On October 7th, I visited Dickinson, where I met with local stakeholders for a roundtable discussion that brought together the diverse perspectives of local law enforcement officers, city officials, victim advocates, and even a survivor of human trafficking. I heard first-hand accounts of the challenges the city of Dickinson is facing from human trafficking, and returned with a deeper understanding of the problem and how Blue Campaign can support local efforts through public awareness resources and training.
On October 8th, I met with local advocacy groups and tribal partners from the Mandan, Hidatsa, and Arikara Nation to hear their stories and discuss the critical importance of victim-assistance efforts – particularly in tribal communities. Blue Campaign looks forward to a continued engagement with tribal partners to jointly deliver timely and effective public awareness resources to Native American communities.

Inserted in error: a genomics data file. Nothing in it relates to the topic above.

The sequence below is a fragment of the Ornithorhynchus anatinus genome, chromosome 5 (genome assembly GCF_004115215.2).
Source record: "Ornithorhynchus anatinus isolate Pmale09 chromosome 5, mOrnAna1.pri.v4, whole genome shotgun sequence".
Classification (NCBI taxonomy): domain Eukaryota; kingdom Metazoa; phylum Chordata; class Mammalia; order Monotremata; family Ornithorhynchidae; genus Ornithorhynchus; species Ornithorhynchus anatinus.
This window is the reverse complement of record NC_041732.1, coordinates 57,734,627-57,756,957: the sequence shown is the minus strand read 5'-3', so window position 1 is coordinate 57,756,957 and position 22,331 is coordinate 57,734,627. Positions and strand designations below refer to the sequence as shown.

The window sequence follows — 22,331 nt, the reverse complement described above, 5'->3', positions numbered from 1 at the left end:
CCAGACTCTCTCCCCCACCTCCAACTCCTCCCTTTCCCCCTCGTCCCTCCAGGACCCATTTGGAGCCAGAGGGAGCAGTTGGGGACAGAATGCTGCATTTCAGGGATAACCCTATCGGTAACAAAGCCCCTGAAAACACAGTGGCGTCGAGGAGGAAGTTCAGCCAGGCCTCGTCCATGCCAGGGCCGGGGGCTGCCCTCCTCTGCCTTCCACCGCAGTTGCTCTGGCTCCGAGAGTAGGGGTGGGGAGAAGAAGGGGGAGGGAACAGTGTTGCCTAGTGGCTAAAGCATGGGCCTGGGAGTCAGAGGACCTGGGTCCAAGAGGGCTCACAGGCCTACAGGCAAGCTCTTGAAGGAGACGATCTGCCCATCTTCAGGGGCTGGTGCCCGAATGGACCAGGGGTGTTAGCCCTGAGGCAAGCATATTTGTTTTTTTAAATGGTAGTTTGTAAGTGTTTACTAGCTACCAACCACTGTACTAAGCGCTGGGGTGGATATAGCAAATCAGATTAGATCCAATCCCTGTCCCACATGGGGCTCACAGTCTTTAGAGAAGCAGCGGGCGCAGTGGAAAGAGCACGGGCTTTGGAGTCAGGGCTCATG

On Friday, October 9th, I hosted a roundtable discussion in Bismarck. There, I met with educators, city and law enforcement leaders, and local stakeholders to discuss special vulnerabilities of youth in local schools, as well as training resources available to educators, school resource officers, and law enforcement. Later that afternoon, I joined Senator Heidi Heitkamp to visit the YouthWorks shelter in Bismarck, where we learned about local human trafficking victims, the challenges service providers face in serving such a diverse population of victims, and how the Blue Campaign can best support their efforts.